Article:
The variant for advanced users: dumbbell presses on the exercise ball. This also trains your core muscles on your stomach and back and promotes your sense of balance.

With so-called one- armed rowing , you only train on one side with the dumbbell in your hand. Bend your back straight forward (about a 45° angle), you can rest your free hand on your thigh for help. First, let the hand holding the dumbbell hang straight down. Now you pull them up in slow movements. Your elbows should run as close as possible to the ribs and not stick out from the body. When you lower the bar, your arm shouldn't be fully locked. This exercise works your shoulder, front upper arm and back muscles.

The variant for advanced users: rowing on both sides. Bend forward with your upper body again, hold a dumbbell in both hands and pull them up at the same time. If that's not enough for you, then try this variant: Gently lift the dumbbells to the side with both hands, as if you were stretching your arms. This trains additional neck and trunk muscles.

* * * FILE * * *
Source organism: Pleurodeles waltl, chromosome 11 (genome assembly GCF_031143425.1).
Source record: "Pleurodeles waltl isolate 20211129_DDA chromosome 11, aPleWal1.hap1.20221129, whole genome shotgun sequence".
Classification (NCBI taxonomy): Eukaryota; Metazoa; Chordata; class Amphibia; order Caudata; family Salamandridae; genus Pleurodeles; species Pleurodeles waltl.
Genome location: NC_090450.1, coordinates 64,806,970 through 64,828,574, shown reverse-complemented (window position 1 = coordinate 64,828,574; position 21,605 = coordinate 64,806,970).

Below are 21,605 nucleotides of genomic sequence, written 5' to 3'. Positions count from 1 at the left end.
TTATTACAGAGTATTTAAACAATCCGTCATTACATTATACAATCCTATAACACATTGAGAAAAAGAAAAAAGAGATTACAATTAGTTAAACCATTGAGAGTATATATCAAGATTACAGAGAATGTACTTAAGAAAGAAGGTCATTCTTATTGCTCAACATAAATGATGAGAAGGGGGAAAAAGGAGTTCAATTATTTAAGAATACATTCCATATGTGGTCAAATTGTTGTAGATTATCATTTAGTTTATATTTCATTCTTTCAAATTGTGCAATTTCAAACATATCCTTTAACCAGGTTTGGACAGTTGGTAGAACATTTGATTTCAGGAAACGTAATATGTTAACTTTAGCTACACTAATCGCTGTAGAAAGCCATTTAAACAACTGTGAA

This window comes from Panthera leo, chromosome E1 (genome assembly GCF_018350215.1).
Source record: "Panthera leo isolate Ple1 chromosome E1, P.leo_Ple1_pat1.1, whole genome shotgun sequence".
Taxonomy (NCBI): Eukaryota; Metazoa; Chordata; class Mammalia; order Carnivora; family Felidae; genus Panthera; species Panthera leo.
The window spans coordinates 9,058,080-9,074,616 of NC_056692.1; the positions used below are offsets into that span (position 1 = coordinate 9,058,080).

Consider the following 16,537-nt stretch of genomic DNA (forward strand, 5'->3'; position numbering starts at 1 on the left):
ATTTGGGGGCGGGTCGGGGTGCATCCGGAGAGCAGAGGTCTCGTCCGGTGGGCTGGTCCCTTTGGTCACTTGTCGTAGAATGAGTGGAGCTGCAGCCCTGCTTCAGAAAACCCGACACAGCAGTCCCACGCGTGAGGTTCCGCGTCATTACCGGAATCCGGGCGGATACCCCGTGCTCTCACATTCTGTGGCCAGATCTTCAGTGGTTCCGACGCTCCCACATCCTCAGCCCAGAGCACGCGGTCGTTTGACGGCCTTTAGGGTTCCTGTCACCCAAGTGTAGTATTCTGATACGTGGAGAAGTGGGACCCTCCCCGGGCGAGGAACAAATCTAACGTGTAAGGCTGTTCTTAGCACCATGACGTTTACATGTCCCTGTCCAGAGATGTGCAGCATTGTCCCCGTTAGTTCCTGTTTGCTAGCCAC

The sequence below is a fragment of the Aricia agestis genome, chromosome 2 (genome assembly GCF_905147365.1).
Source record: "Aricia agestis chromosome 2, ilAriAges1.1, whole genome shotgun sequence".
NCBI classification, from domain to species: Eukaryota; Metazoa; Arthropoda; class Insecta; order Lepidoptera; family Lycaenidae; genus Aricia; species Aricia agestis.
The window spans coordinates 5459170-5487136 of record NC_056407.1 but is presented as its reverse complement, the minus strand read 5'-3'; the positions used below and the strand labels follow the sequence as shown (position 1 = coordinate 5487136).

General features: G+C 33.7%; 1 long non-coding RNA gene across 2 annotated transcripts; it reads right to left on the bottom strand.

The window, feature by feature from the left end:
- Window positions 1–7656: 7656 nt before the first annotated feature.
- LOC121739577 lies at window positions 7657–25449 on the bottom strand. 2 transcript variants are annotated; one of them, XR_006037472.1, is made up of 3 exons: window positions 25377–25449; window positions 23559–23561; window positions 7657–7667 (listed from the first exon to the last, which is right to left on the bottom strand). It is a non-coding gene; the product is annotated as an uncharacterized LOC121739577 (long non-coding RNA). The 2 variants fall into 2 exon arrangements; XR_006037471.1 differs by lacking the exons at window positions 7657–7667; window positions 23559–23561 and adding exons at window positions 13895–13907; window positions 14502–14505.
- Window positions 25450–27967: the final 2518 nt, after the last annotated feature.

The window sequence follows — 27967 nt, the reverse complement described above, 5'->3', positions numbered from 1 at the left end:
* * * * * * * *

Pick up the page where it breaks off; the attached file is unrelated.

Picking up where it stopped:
Exercises for the trunk and back (core muscles)

With the Russian Twist you have a great exercise to train your core muscles - i.e. the abdominal and back area. All you need is a weight or medicine ball. Lie on the floor, bend your legs and plant your heels. With the weight in your hands, lift your back slightly off the floor so that you are at about a 45° angle. Now slowly twist your upper body from left to right with the weight in your hands. To make sure you're doing the exercises correctly: Let the weight hit the floor briefly on each side.

The variant for advanced users: Russian twist with lunge. To do this, stand up and hold the weight in your outstretched hands. Each time you rotate left or right, you lunge. This not only trains the core muscles, but also arm, shoulder, leg, buttocks and calf muscles.